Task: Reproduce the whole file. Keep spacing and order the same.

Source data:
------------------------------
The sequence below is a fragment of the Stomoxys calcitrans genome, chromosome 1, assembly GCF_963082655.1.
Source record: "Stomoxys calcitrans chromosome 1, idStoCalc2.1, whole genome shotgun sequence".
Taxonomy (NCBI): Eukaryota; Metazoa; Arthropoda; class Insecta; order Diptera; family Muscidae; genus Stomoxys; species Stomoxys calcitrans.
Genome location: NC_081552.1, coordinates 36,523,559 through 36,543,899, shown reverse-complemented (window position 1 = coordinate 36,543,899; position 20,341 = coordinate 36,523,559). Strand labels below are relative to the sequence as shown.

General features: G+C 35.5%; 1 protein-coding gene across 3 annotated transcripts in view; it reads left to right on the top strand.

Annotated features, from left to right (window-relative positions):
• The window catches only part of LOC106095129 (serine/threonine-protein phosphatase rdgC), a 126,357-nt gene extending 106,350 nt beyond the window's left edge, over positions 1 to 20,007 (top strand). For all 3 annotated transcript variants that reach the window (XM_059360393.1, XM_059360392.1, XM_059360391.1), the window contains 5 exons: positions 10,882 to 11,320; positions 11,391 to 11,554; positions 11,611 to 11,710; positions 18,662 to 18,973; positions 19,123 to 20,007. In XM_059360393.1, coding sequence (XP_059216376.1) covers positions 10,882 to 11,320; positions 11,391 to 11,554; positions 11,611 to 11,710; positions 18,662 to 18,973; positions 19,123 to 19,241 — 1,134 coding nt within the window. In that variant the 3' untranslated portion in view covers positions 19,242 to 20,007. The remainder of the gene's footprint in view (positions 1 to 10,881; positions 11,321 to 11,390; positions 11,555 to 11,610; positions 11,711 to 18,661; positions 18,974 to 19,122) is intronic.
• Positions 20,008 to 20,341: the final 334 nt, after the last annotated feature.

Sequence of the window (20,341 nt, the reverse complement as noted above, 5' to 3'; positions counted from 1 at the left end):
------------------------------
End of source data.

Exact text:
The sequence below is a fragment of the Stomoxys calcitrans genome, chromosome 1, assembly GCF_963082655.1.
Source record: "Stomoxys calcitrans chromosome 1, idStoCalc2.1, whole genome shotgun sequence".
Taxonomy (NCBI): Eukaryota; Metazoa; Arthropoda; class Insecta; order Diptera; family Muscidae; genus Stomoxys; species Stomoxys calcitrans.
Genome location: NC_081552.1, coordinates 36,523,559 through 36,543,899, shown reverse-complemented (window position 1 = coordinate 36,543,899; position 20,341 = coordinate 36,523,559). Strand labels below are relative to the sequence as shown.

General features: G+C 35.5%; 1 protein-coding gene across 3 annotated transcripts in view; it reads left to right on the top strand.

Annotated features, from left to right (window-relative positions):
• The window catches only part of LOC106095129 (serine/threonine-protein phosphatase rdgC), a 126,357-nt gene extending 106,350 nt beyond the window's left edge, over positions 1 to 20,007 (top strand). For all 3 annotated transcript variants that reach the window (XM_059360393.1, XM_059360392.1, XM_059360391.1), the window contains 5 exons: positions 10,882 to 11,320; positions 11,391 to 11,554; positions 11,611 to 11,710; positions 18,662 to 18,973; positions 19,123 to 20,007. In XM_059360393.1, coding sequence (XP_059216376.1) covers positions 10,882 to 11,320; positions 11,391 to 11,554; positions 11,611 to 11,710; positions 18,662 to 18,973; positions 19,123 to 19,241 — 1,134 coding nt within the window. In that variant the 3' untranslated portion in view covers positions 19,242 to 20,007. The remainder of the gene's footprint in view (positions 1 to 10,881; positions 11,321 to 11,390; positions 11,555 to 11,610; positions 11,711 to 18,661; positions 18,974 to 19,122) is intronic.
• Positions 20,008 to 20,341: the final 334 nt, after the last annotated feature.

Sequence of the window (20,341 nt, the reverse complement as noted above, 5' to 3'; positions counted from 1 at the left end):